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I do walk her but not daily. I'm going to try that. I already started and took her and they boys for a good walk. She seems a bit humbled out of her yard and is stimulated by the different sights and sounds.
Hoping it well help.
I'm up for any suggestions
Thanks for your advice.
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Old 12-03-2010, 10:47 PM   #4 (permalink)
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She's coming into her teenage years! Haha, but don't worry too much...you do need to try to keep a handle on it but she will grow out of the stubbornness.

I agree that you should have been hesitant about the treats, from puppy hood I trained Rambo (also five months as of last week) using only praise and holding his favorite toys hostage. I want him to respond because he WANTS to respond because he knows it pleases me, and because thats the "order" of things--not simply because there may or may not be a treat.

The problem with treats is that as you ween them out--especially once you stop altogether, sometimes command response will also become extinct. since you're already using treats, the best way to make sure these responses don't become extinct is to randomly award treats. Sometimes there is one, sometimes there's not...then the dog is less able to choose if she wants a treat (always having one allows her to decide the boys running around is more tempting, never having one lends to the "theres nothing in it for me" thinking, randomizing the award should almost ALWAYS work)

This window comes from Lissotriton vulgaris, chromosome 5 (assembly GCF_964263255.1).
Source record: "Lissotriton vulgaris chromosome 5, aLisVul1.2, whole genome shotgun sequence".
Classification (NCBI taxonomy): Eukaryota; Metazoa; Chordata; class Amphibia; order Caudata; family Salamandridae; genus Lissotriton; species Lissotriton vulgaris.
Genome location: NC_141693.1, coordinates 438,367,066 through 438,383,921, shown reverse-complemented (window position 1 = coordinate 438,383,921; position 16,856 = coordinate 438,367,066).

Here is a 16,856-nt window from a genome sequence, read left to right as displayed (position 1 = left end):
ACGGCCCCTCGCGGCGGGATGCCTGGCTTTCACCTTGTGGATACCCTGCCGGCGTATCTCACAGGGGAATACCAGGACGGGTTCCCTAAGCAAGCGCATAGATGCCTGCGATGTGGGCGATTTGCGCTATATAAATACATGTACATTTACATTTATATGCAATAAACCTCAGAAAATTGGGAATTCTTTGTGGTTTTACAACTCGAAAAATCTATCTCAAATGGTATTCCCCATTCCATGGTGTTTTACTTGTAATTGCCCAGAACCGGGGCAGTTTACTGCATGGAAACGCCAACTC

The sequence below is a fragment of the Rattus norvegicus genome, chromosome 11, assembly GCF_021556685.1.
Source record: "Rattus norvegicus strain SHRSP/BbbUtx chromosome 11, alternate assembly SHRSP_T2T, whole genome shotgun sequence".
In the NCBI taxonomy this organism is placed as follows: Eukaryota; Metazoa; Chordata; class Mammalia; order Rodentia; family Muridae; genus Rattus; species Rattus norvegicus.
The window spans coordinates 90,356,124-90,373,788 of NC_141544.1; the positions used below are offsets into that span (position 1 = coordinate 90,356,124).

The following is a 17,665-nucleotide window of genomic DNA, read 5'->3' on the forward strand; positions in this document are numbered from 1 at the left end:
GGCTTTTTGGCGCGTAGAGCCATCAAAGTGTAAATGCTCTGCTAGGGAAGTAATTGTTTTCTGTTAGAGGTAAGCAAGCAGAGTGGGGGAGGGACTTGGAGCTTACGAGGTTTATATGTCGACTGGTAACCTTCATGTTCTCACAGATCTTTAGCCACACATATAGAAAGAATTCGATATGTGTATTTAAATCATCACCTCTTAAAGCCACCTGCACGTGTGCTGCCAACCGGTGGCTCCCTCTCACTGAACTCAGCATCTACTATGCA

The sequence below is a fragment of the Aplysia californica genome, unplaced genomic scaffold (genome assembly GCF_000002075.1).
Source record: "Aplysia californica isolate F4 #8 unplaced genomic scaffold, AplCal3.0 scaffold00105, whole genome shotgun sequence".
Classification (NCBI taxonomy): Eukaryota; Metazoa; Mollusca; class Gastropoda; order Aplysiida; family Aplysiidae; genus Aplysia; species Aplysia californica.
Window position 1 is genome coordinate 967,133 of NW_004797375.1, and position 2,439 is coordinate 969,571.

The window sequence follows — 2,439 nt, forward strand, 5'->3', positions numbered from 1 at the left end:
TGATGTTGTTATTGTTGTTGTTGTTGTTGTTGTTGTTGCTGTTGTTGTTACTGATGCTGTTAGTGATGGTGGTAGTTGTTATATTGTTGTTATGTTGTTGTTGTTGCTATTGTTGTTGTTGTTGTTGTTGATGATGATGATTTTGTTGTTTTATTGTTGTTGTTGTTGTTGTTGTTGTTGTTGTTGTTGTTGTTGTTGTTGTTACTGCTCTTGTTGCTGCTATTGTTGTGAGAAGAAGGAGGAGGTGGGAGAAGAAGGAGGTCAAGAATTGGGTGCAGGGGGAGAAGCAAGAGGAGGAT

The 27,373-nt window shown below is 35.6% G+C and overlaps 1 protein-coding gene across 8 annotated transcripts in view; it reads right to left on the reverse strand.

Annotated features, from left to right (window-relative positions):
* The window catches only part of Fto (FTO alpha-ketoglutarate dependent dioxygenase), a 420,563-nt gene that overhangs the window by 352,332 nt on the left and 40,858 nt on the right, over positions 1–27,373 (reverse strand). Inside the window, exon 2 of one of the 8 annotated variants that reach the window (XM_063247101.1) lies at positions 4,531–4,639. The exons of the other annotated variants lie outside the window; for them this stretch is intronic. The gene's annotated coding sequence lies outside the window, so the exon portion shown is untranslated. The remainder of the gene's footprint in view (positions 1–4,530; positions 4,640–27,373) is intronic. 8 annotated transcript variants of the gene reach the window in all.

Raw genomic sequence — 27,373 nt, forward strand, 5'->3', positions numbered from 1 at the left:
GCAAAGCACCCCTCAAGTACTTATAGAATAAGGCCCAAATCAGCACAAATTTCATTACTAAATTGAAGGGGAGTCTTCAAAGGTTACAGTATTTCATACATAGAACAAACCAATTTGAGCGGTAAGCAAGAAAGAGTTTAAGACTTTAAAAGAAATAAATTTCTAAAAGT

As for the nipping at the boys and stuff, this does need to be taken care of. I personally would deal with a situation like that with an electric collar. If you've been against them before don't be turned off right away. These ARE effective training devices that have a right and a wrong way to use them.

Rambo knows all his commands, but with distractions around sometimes it's like im not even there! A very low setting (get one that has a dial you can quickly turn up and down) is enough to very quickly get his attention. He went through a stage where he was becoming very dog aggressive at the park, I'm not exaggerating, in ONE day we were able to eliminate that. He greets dogs eagerly now, not aggressively, but no more nipping/barking.

Note that I'm not taking the time to go into detail on the correct way to use the collar, etc, because that's too much for this post, but if interested there is tons of info on it.
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Old 12-03-2010, 10:50 PM   #5 (permalink)